This is all very interesting to read--lots of creative ideas. Maybe we need to be getting somebody from the National Ski Area Association's Safety Council to read it.
Much of it is also very much in line what what I have been thinking. As Uncle Crud says:
The code might have some flaws, and perhaps, as several people suggested, we need a cooler, more abbreviated version to get the word out to some of the younger folks. I liked the idea of a mnemonic device for little kids. Hard to get those out of your head when they're put in there when you're small. (Sounds a bit like brainwashing, doesn't it?) However, it's less the code that's broken than the idea that:
1. Plenty of people are never put in situations where they hear/see the Code, or the common sense behind it
2. The Code's out there, but in contexts that make it seem irrelevant (like in fine print on the back of a ticket), or worse yet, something lame and *stoopid* for the old fogies, rather than something for the young skiers who are the ones who need it.
3. Lots of kids growing up in the last couple of decades weren't learning the skills they need to make something like the Code seem like common sense.
It's interesting that you raise the idea of a *cool* resort employees who hang out in the park. One of the best influences I can think of is a guy who skis at Vail and teaches skiing and works with the development team, among other things. Now, he's older than you'd think and he has a family, but you'd never know it. And I mean that in a flattering way from the perspective of a kid--he adores his family, but he doesn't seem like a fogie at all. And he's an unbelievable
skier. He's cool in an unassuming way, and you can tell he speaks the kids' language. He told me one day that he sometimes has to be their conscience in the park or out freeskiing, that some of them haven't really developed in that way yet. And you just know when he tells them not to try something or to be careful that he does it in a way that's cool, not old and crusty. Which raises a question: How do we get more *older* people people who are still in touch with their own youth and with youth culture out on the mountain with the kids? Are there active mentorship programs of a sort? Since kids are so into the idea of people who rip, wouldn't there be an opportunity for them to bond over time with some cool *geezers* ('cuz I realize many of us are starting to look pretty old to these kids) who can ski the same sick lines and aren't afraid of some air? They/we would have the experience to pass along the *rules of the road,* as iskitoofast4u mentioned.
Several people have also posited that those of us who have skied for a long time have created versions of the Code to protect ourselves, and maybe they'd rub off by osmosis, too, if we were spending more time with these kids? They're based on many of the same ideas, only from a defensive perspctive.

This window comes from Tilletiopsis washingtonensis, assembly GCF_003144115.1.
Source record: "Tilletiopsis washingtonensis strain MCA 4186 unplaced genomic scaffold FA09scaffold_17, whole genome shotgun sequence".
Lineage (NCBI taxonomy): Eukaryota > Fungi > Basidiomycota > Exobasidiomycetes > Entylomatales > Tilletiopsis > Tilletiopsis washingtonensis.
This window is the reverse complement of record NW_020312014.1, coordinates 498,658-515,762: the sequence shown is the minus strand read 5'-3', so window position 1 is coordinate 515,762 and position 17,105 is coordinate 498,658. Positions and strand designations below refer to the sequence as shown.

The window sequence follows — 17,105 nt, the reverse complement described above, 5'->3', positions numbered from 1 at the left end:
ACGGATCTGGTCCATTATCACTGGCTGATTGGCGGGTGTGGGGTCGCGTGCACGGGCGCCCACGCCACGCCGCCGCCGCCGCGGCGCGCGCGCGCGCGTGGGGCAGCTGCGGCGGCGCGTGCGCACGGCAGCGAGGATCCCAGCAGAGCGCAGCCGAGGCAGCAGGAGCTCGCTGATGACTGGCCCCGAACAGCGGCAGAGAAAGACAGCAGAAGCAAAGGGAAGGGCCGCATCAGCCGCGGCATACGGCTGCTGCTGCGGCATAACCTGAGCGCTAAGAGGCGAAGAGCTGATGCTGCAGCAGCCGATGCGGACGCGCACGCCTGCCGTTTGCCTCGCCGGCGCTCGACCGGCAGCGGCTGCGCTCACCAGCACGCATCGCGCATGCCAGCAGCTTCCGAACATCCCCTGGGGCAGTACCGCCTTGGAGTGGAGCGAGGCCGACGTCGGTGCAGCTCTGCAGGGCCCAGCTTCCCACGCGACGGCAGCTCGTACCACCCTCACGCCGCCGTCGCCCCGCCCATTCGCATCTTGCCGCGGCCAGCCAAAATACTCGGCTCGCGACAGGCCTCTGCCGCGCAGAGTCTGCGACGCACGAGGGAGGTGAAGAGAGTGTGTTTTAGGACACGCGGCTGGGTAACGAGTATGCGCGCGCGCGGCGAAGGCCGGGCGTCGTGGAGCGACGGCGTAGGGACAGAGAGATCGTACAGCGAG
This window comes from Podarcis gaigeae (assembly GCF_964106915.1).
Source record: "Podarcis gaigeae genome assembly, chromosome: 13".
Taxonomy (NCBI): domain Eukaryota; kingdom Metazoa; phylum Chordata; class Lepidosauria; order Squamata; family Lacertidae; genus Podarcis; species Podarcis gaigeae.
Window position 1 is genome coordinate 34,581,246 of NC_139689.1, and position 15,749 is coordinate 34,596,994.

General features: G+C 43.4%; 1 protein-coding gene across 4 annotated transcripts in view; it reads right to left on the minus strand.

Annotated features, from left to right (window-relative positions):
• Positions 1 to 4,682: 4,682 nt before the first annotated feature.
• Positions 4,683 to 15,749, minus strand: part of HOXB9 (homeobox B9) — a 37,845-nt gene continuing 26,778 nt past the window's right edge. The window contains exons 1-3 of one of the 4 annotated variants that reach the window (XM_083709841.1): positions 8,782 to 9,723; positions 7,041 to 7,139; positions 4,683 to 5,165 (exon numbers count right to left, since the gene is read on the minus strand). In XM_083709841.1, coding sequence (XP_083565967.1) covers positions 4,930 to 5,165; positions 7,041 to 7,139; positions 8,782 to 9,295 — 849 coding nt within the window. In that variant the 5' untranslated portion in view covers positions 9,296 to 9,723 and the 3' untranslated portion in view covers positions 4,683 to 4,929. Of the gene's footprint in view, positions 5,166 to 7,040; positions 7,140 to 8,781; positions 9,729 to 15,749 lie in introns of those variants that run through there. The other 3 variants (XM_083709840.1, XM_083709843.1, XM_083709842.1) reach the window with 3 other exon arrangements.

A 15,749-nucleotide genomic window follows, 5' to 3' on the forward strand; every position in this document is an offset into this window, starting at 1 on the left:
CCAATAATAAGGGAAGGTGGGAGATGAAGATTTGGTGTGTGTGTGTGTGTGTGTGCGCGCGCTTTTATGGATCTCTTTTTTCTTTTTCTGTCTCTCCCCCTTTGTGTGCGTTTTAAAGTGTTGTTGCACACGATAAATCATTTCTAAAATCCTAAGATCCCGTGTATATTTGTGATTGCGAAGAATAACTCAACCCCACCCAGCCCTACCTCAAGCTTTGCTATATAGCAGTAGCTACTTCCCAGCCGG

I really like the idea of getting the folks the kids like the watch--the rappers, certain actors, the park skiers, the racers--to make some sort of public service announcement. It is a shame the X Games are over for the year. And it's too bad that the Warren Miller movies have changed so much, and that focus has really shifted elsewhere in ski movies. I can just hear his great, sardonic narration pointing out things about etiquette and the code, at the same time finding humor in it.
I just can't help but think that ski resorts hurt themselves sometimes, the way they approach the Code. Posting it in bits and pieces on liftlines is a good idea, because it's not in your face, it's just out there. But some of the dorky slogans I am seeing on *slow skiing* fences on the mountain? Egads, if I
think they're lame ("Tempo is low and slow") then what is a 17-year-old thinking? Probably, "I'll ignore that
and take a blind jump right here!" Somehow I don't think that those signs are the sort of *protection* that a beginner or family area needs, because they seem to invite contrary behavior. I can't tell you how many times I have seen kids laugh at the signs at a crowded junction of green trails, and take a big jump or decide to ski switch at high speed through a bunch of little kids. If those signs & slogan-ed fences are going to be out there, then somebody with an understanding of the psychology of teenagers (and aggressive, angry people in general) needs to be writing them. Right now many of them come off as if they were written by some dorky, 1950s Pollyanna. And that's only my
opinion. I can only imagine what I would have thought 15 years ago. (Sorry if their author is posting here!)
Ideas that include a reward of some sort, like a free lift ticket, for knowing the Code are awfully creative. I don't think they'd be too hard to implement. Heck, I have seen resort employees conducting marketing and customer service surveys on the lift, why not use the lifts for some sort of safety game, too? And efforts to quiz people could be focused on specific areas of the mountain, on lifts and runs around the park and beginner/low intermediate areas.
But of course we also can't forget:
Because at the end of the day it's about recreating and having fun. I wonder if some of these people have forgotten how. They seem so angry, even when they're on the hill, when maybe some of that stress should have melted away.